Friday, November 30, 2012
“And she shall bring forth a son, and thou shall call his name JESUS.”
– St. Matthew 1:21
Well, here we are at the last day of November. Hopefully your mind is still filled with wonderful Thanksgiving memories, and you no less have been blessed, and are looking forward to the Christmas holidays with great joy. If this has not been the case, and you found yourself in dire straits during the Thanksgiving holiday, and you see no reason to anticipate a great Christmas one, then let me remind you that Jesus is the reason for every season, and he is well acquainted with your circumstances. He wants me to tell you that everything is going to be alright because he is in control. (Read Hebrews 11:6.) Let’s have Christmas.
When I was growing up in the North Santee section of Georgetown County and attending Mt. Zion Elementary School, Nov. 30 meant, ‘out with turkey, and in with Santa.’
Christmas time at our house always meant new linoleum rugs that were so pretty and shiny we couldn’t resist taking off our shoes and sliding up and down in our socks. We slid from one end of the room to the other. The rugs also caused the house to smell new, which brought attention to our new curtains.
Another favorite thing we children enjoyed was gathering around the old radio to hear Santa’s jolly ho-ho-ho- and to hear our names read over the air. Sometimes the static on the old radio was so bad we could hardly hear, but that did not stop our excitement.
Another favorite thing we enjoyed was seeing our father bringing the Christmas tree home on his shoulders with the axe in one hand, and a smile on his face. My father didn’t believe in going out and buying a tree when we were surrounded by the pines in the nearby woods. We always thought our tree was the prettiest when the lights were plugged into the old wall socket and reflected in the small picture window that could be well seen from the highway.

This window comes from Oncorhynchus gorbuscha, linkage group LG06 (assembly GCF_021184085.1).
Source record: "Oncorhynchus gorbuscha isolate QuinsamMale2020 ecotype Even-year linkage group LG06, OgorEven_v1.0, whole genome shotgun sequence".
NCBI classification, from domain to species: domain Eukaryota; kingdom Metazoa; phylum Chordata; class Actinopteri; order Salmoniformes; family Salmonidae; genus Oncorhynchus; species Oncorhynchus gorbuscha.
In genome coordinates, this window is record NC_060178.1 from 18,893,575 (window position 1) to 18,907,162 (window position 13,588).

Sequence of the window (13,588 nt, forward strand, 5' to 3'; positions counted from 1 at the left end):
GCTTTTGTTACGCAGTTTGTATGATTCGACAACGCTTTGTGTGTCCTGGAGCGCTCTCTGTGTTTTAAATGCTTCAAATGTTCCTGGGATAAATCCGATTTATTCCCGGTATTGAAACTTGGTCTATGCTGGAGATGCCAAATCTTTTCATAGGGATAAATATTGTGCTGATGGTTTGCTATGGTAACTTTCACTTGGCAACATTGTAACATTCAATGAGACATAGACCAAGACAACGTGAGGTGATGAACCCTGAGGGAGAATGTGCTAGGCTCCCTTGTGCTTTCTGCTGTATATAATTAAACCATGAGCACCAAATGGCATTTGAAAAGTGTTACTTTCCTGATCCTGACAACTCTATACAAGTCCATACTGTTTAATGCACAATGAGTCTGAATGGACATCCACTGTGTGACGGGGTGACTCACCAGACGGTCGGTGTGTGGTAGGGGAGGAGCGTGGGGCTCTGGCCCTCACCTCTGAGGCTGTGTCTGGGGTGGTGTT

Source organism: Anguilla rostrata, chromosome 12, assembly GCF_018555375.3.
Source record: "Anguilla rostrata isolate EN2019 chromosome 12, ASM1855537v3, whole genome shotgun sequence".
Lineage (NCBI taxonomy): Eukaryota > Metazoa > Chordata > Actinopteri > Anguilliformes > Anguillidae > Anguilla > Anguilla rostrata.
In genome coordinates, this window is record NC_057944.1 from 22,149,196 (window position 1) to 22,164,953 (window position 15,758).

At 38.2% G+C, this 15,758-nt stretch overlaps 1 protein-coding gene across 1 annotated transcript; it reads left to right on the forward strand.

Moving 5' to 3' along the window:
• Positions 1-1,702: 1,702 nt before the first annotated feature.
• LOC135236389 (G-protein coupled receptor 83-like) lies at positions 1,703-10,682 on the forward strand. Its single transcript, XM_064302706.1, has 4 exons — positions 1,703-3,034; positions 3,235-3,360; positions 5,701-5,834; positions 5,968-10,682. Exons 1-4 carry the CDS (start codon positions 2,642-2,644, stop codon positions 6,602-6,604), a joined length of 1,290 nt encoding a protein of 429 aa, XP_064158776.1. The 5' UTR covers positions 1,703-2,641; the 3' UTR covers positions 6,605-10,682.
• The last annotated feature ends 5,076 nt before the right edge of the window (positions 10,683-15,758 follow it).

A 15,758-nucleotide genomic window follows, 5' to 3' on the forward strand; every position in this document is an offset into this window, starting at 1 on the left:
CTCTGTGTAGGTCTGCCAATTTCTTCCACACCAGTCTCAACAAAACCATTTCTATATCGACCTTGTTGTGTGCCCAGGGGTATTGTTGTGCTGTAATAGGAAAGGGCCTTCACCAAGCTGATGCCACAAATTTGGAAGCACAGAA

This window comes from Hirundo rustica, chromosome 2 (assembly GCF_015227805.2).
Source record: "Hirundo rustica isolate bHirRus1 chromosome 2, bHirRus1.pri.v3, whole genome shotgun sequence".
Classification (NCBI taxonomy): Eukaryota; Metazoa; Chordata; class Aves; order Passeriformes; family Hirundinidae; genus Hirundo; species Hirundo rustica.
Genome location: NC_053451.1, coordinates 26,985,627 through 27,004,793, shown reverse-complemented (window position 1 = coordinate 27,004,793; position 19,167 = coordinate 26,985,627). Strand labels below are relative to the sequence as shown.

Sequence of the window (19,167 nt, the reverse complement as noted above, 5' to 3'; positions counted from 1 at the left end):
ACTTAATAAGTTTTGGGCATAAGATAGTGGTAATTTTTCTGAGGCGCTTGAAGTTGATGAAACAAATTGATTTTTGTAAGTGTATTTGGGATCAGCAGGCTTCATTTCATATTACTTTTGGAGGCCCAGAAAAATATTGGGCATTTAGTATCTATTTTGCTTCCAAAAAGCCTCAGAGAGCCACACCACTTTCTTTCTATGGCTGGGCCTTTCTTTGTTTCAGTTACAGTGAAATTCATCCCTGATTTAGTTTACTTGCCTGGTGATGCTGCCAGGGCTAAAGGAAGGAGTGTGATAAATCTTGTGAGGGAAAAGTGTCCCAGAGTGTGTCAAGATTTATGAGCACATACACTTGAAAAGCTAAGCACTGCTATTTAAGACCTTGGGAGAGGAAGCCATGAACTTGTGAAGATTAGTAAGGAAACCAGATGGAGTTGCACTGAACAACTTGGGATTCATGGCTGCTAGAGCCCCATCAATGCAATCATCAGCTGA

Christmas in New York
I enjoyed many Christmases in North Santee, but, I think my saddest Christmas was spent in New York of that particular year.
I had just begun to work at Metropolitan Life Insurance Company a few months earlier, and was told that I would not have sufficient time to travel to South Carolina for the holiday, and then be back in time for work in Manhattan.
I did my Christmas shopping for everyone back home with tears in my eyes. It was my first Christmas away from home, and I could not imagine what I was going to do. In comes a wonderful older lady named Della who happened to be alone that year too. She sort of took on the role of substitute mother, and I as substitute daughter, and we spent our Christmas day eating dinner at Horne and Hardhart’s restaurant. It was nice to make someone else feel as special as she made me. We became special friends.
Many Christmases went by after that one. Sometimes I was blessed to be at home, and at other times, I still missed the warmth and togetherness of family while I celebrated elsewhere.
One of my fondest Christmas memories was of being at the PTL television network with Jim and Tammy Bakker. I think it was the most exciting time I had ever had, even though I was working steady.
I was a drama student at the Heritage School of Evangelism and Communications when Jim came up with the idea of having a Christmas City. They would need extra workers, and I needed extra money.
The job included screwing in light bulbs onto every imaginable thing. There were reindeer to be lighted, stars, angels, animals, etc. There was an entire avenue of everything being blue as it was Jim’s favorite color. I do think it was the most beautiful as giant blue angels hung suspended on each side of the street.
There were days when things seemed to malfunction, and we would have to spit light wires and do other things to get things in order. We worked in a big warehouse and sang Christmas carols as we worked, while some of the workers that lived nearby would bring steaming pots of hot soup or chili.
We even had to stuff envelopes and mail brochures. It was a proud day when Christmas City became aglow with lights and the hard work of all of our labors.
My most memorable part about Christmas City was when I had to put on a reindeer suit, and greet the partners as they drove through to view the marvelous sights. I was supposed to say hi especially to the kids and wish all a Merry Christmas. It so happened that I had come down with a bad case of laryngitis and when I opened my mouth to talk, nothing came out. I was the most miserable reindeer of all.
There are so many more Christmas stories I could tell you, and probably will before the holiday is over, but I hope you know that I always knew that the greatest reason for the season is JESUS.
Please remember to pray for the sick and shut in, the bereaved, those in nursing homes and hospitals, those facing surgeries, sick children, over stressed parents, our men and women on the battlefield in Iraq, our elderly, those that live alone, and for each other. May you have a blessed rest of the weekend, and a wonderful upcoming week.
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